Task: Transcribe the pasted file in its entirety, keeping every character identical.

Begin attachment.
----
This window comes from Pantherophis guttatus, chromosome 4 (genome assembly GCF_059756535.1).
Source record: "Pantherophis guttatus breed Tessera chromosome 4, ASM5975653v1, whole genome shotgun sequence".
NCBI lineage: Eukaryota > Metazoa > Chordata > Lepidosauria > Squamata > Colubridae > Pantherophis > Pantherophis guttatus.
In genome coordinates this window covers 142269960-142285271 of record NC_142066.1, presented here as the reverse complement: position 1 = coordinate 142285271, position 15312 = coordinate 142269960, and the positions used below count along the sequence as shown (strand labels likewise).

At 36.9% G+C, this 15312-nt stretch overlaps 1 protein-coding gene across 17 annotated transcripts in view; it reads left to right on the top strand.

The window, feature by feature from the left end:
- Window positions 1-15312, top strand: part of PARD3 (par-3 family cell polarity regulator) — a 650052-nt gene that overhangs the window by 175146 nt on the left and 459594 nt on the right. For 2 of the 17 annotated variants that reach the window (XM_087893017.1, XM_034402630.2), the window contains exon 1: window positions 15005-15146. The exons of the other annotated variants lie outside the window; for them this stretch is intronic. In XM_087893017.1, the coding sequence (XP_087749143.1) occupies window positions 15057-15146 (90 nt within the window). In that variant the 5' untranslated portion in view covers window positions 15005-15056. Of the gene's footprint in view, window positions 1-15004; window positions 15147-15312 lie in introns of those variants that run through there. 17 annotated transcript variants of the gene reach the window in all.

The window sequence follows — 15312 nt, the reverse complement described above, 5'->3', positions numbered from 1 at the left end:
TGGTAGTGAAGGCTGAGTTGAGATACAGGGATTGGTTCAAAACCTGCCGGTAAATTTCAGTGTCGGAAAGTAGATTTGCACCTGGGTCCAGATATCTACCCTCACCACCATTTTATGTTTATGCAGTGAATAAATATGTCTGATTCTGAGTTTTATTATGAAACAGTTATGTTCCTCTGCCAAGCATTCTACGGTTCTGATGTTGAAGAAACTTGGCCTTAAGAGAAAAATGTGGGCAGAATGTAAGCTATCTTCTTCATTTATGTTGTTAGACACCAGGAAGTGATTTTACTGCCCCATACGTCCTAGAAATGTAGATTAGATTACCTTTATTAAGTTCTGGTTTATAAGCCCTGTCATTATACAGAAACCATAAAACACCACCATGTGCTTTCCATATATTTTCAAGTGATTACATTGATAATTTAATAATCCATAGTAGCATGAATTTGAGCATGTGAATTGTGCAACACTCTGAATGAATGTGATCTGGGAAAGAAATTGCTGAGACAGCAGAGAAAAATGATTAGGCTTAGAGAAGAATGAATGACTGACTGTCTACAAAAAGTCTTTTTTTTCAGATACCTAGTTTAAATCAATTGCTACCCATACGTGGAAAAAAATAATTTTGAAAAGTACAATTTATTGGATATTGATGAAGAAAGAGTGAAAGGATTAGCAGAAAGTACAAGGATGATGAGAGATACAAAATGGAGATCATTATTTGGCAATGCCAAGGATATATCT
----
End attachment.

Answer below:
This window comes from Pantherophis guttatus, chromosome 4 (genome assembly GCF_059756535.1).
Source record: "Pantherophis guttatus breed Tessera chromosome 4, ASM5975653v1, whole genome shotgun sequence".
NCBI lineage: Eukaryota > Metazoa > Chordata > Lepidosauria > Squamata > Colubridae > Pantherophis > Pantherophis guttatus.
In genome coordinates this window covers 142269960-142285271 of record NC_142066.1, presented here as the reverse complement: position 1 = coordinate 142285271, position 15312 = coordinate 142269960, and the positions used below count along the sequence as shown (strand labels likewise).

At 36.9% G+C, this 15312-nt stretch overlaps 1 protein-coding gene across 17 annotated transcripts in view; it reads left to right on the top strand.

The window, feature by feature from the left end:
- Window positions 1-15312, top strand: part of PARD3 (par-3 family cell polarity regulator) — a 650052-nt gene that overhangs the window by 175146 nt on the left and 459594 nt on the right. For 2 of the 17 annotated variants that reach the window (XM_087893017.1, XM_034402630.2), the window contains exon 1: window positions 15005-15146. The exons of the other annotated variants lie outside the window; for them this stretch is intronic. In XM_087893017.1, the coding sequence (XP_087749143.1) occupies window positions 15057-15146 (90 nt within the window). In that variant the 5' untranslated portion in view covers window positions 15005-15056. Of the gene's footprint in view, window positions 1-15004; window positions 15147-15312 lie in introns of those variants that run through there. 17 annotated transcript variants of the gene reach the window in all.

The window sequence follows — 15312 nt, the reverse complement described above, 5'->3', positions numbered from 1 at the left end:
TGGTAGTGAAGGCTGAGTTGAGATACAGGGATTGGTTCAAAACCTGCCGGTAAATTTCAGTGTCGGAAAGTAGATTTGCACCTGGGTCCAGATATCTACCCTCACCACCATTTTATGTTTATGCAGTGAATAAATATGTCTGATTCTGAGTTTTATTATGAAACAGTTATGTTCCTCTGCCAAGCATTCTACGGTTCTGATGTTGAAGAAACTTGGCCTTAAGAGAAAAATGTGGGCAGAATGTAAGCTATCTTCTTCATTTATGTTGTTAGACACCAGGAAGTGATTTTACTGCCCCATACGTCCTAGAAATGTAGATTAGATTACCTTTATTAAGTTCTGGTTTATAAGCCCTGTCATTATACAGAAACCATAAAACACCACCATGTGCTTTCCATATATTTTCAAGTGATTACATTGATAATTTAATAATCCATAGTAGCATGAATTTGAGCATGTGAATTGTGCAACACTCTGAATGAATGTGATCTGGGAAAGAAATTGCTGAGACAGCAGAGAAAAATGATTAGGCTTAGAGAAGAATGAATGACTGACTGTCTACAAAAAGTCTTTTTTTTCAGATACCTAGTTTAAATCAATTGCTACCCATACGTGGAAAAAAATAATTTTGAAAAGTACAATTTATTGGATATTGATGAAGAAAGAGTGAAAGGATTAGCAGAAAGTACAAGGATGATGAGAGATACAAAATGGAGATCATTATTTGGCAATGCCAAGGATATATCT